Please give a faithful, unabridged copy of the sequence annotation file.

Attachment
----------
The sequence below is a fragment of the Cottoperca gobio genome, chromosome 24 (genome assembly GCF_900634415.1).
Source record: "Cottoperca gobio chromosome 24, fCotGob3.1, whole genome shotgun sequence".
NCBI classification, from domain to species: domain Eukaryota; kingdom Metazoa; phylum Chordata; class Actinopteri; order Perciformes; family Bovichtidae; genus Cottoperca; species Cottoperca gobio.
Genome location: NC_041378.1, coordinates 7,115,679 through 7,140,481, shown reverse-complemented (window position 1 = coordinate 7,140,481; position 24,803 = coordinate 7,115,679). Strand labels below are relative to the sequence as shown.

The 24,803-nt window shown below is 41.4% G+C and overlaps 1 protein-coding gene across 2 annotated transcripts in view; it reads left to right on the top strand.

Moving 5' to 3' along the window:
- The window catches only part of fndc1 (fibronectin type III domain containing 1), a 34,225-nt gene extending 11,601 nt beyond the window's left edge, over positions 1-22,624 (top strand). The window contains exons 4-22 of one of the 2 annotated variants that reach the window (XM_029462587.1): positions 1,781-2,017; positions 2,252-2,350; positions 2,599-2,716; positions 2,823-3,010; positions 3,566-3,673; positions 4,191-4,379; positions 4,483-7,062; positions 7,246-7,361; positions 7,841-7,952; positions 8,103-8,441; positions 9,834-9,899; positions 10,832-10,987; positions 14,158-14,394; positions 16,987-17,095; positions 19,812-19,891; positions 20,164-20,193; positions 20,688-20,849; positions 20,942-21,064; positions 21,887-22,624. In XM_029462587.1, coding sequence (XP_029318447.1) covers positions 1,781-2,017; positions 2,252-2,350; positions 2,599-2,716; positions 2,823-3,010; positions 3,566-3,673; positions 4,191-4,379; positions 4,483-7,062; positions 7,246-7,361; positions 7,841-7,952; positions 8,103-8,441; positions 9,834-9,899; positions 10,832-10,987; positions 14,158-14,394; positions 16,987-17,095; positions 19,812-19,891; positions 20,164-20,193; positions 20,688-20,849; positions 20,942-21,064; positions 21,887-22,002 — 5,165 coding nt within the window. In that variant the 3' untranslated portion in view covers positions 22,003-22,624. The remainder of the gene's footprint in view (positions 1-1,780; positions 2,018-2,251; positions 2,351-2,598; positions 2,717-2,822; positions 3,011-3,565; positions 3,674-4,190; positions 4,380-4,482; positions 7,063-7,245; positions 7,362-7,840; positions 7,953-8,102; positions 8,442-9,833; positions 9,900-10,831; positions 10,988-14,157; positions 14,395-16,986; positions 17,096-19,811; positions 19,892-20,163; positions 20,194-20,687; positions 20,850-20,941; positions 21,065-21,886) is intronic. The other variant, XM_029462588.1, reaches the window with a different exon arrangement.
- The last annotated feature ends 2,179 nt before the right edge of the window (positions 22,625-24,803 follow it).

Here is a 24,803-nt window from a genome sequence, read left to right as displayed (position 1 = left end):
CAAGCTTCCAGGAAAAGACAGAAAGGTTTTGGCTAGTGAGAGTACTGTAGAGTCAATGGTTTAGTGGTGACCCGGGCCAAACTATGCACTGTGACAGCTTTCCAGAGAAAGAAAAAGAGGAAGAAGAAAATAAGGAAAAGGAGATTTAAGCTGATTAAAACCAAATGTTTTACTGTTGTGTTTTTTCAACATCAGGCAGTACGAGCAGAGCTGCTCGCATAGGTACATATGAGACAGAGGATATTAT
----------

The sequence below is a fragment of the Cottoperca gobio genome, chromosome 24 (genome assembly GCF_900634415.1).
Source record: "Cottoperca gobio chromosome 24, fCotGob3.1, whole genome shotgun sequence".
NCBI classification, from domain to species: domain Eukaryota; kingdom Metazoa; phylum Chordata; class Actinopteri; order Perciformes; family Bovichtidae; genus Cottoperca; species Cottoperca gobio.
Genome location: NC_041378.1, coordinates 7,115,679 through 7,140,481, shown reverse-complemented (window position 1 = coordinate 7,140,481; position 24,803 = coordinate 7,115,679). Strand labels below are relative to the sequence as shown.

The 24,803-nt window shown below is 41.4% G+C and overlaps 1 protein-coding gene across 2 annotated transcripts in view; it reads left to right on the top strand.

Moving 5' to 3' along the window:
- The window catches only part of fndc1 (fibronectin type III domain containing 1), a 34,225-nt gene extending 11,601 nt beyond the window's left edge, over positions 1-22,624 (top strand). The window contains exons 4-22 of one of the 2 annotated variants that reach the window (XM_029462587.1): positions 1,781-2,017; positions 2,252-2,350; positions 2,599-2,716; positions 2,823-3,010; positions 3,566-3,673; positions 4,191-4,379; positions 4,483-7,062; positions 7,246-7,361; positions 7,841-7,952; positions 8,103-8,441; positions 9,834-9,899; positions 10,832-10,987; positions 14,158-14,394; positions 16,987-17,095; positions 19,812-19,891; positions 20,164-20,193; positions 20,688-20,849; positions 20,942-21,064; positions 21,887-22,624. In XM_029462587.1, coding sequence (XP_029318447.1) covers positions 1,781-2,017; positions 2,252-2,350; positions 2,599-2,716; positions 2,823-3,010; positions 3,566-3,673; positions 4,191-4,379; positions 4,483-7,062; positions 7,246-7,361; positions 7,841-7,952; positions 8,103-8,441; positions 9,834-9,899; positions 10,832-10,987; positions 14,158-14,394; positions 16,987-17,095; positions 19,812-19,891; positions 20,164-20,193; positions 20,688-20,849; positions 20,942-21,064; positions 21,887-22,002 — 5,165 coding nt within the window. In that variant the 3' untranslated portion in view covers positions 22,003-22,624. The remainder of the gene's footprint in view (positions 1-1,780; positions 2,018-2,251; positions 2,351-2,598; positions 2,717-2,822; positions 3,011-3,565; positions 3,674-4,190; positions 4,380-4,482; positions 7,063-7,245; positions 7,362-7,840; positions 7,953-8,102; positions 8,442-9,833; positions 9,900-10,831; positions 10,988-14,157; positions 14,395-16,986; positions 17,096-19,811; positions 19,892-20,163; positions 20,194-20,687; positions 20,850-20,941; positions 21,065-21,886) is intronic. The other variant, XM_029462588.1, reaches the window with a different exon arrangement.
- The last annotated feature ends 2,179 nt before the right edge of the window (positions 22,625-24,803 follow it).

Here is a 24,803-nt window from a genome sequence, read left to right as displayed (position 1 = left end):
CAAGCTTCCAGGAAAAGACAGAAAGGTTTTGGCTAGTGAGAGTACTGTAGAGTCAATGGTTTAGTGGTGACCCGGGCCAAACTATGCACTGTGACAGCTTTCCAGAGAAAGAAAAAGAGGAAGAAGAAAATAAGGAAAAGGAGATTTAAGCTGATTAAAACCAAATGTTTTACTGTTGTGTTTTTTCAACATCAGGCAGTACGAGCAGAGCTGCTCGCATAGGTACATATGAGACAGAGGATATTAT